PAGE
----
Nearly one day after being handcuffed and detained in a Montana Highway Patrol car on Reserve Street, Thomas Rybens Walker was once again arrested for making a statement late Thursday night on his distaste for ConocoPhillips' big rig haul through Idaho and Montana. Online records confirm Walker, 19, was released from the Missoula County Detention Center after being booked on a charge of disorderly conduct.
Walker, reached by the Indy before his court appearance today, said the arrest occurred while he and three friends were standing along the highway near Bonner. The protesters—unaffiliated with any of the big rig opposition groups in Missoula—were awaiting the passage of ConocoPhillips' two loads, Walker said, when Montana Highway Patrol troopers arrived and asked to see identification. Walker refused to produce his driver's license, feeling, he said, that their presence on public property off the highway didn't warrant the action.
"We were just standing on the grass off the highway," Walker said. "We couldn't even see the loads yet."
Walker was cited for obstructing a public road early Thursday morning when he sat down on Reserve Street and refused to move. Law enforcement released him in the Walgreens parking lot after the loads had passed and the big rig protest had dispersed.
"I think they recognized me," Walker said of last night's arrest.
After nearly a year of public meetings, citizen protests, movie screenings, endless questioning and nationwide media coverage, the heavy haul made its way through Missoula early this morning—running a veritable gauntlet of grassroots opposition along Reserve Street. The nighttime passage of ConocoPhillips' first two monstrous loads from south of Missoula to Interstate 90 was marked not by the stillness typical of post-midnight Missoula but by picket signs, handcuffs, verbal abuse and a squelched attempt at a dance party.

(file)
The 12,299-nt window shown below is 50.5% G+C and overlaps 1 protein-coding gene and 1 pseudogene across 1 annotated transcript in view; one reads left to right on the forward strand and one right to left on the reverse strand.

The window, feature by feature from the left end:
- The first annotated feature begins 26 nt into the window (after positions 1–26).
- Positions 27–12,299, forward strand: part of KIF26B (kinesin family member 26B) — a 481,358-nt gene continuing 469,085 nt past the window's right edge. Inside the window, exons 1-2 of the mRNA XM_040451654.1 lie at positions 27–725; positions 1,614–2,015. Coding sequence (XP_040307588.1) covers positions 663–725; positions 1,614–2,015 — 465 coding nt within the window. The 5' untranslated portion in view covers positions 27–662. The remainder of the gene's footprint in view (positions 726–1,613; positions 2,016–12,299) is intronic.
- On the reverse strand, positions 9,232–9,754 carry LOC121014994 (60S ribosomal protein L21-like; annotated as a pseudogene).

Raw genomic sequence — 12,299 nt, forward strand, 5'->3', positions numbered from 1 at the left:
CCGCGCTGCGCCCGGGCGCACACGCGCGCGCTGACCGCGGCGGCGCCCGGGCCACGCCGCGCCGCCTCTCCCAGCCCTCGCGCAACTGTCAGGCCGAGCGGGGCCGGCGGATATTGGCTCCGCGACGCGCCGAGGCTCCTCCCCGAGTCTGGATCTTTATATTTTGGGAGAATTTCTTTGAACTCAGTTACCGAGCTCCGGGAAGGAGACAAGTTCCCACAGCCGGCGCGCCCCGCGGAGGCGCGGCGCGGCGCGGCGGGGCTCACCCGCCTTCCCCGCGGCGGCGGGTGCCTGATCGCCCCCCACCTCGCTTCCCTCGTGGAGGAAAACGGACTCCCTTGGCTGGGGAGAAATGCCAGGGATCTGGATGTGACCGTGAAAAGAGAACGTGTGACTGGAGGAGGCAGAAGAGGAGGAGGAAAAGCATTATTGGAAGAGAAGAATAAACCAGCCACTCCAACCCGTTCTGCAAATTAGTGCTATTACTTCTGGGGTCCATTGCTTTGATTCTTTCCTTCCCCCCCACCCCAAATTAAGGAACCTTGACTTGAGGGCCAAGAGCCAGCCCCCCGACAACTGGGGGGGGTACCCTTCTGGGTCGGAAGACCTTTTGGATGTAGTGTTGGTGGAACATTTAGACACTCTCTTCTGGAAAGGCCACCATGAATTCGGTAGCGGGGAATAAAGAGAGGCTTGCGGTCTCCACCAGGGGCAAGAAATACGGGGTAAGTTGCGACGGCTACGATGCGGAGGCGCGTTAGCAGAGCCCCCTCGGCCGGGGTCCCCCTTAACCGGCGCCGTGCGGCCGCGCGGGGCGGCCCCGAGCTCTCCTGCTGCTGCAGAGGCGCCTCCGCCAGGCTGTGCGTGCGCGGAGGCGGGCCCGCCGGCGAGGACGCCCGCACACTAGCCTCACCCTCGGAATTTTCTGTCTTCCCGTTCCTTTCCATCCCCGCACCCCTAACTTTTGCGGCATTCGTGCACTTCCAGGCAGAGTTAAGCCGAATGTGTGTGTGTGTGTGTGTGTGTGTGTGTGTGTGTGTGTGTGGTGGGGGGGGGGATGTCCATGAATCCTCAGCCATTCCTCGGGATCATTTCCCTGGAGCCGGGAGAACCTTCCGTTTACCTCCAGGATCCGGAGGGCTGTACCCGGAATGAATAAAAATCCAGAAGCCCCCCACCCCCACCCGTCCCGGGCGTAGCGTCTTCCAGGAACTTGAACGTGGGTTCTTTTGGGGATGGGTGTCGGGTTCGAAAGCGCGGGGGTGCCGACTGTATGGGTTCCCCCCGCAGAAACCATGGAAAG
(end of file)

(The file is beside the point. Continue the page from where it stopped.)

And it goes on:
Conoco's loads left the former weigh station between Lolo and Missoula around 1 a.m. this morning, an hour after protesters with Missoula's All Against the Haul had gathered to meet the big rigs at the intersection of Reserve Street and South Avenue. Throngs of Montana Highway Patrol officers arrived at the scene ahead of the shipments, pushing demonstrators out of the street and hauling off several who refused to cooperate. As the two separate halves of the coke drum destined for the Billings refinery crawled by, Sherry Lee chanted from atop a ladder, accompanied by roughly 50 fellow protesters.
"I'm here to hopefully make a difference," Lee told the Indy. "Standing up with other people is important...It helps open up dialogue, and what I really hope is that it opens up minds."
Some minds proved reluctant to welcome the sentiments of All Against The Haul's supporters, who had conducted a march and vigil on Higgins in downtown Missoula earlier in the day. Several cars roared through the Rosauers parking lot before and during the passage of the Conoco loads. Most shouted insults like "Get a job" and "You're un-American." All Against The Haul campaign coordinator Zack Porter and his fellows merely joked about the drive-by commentary.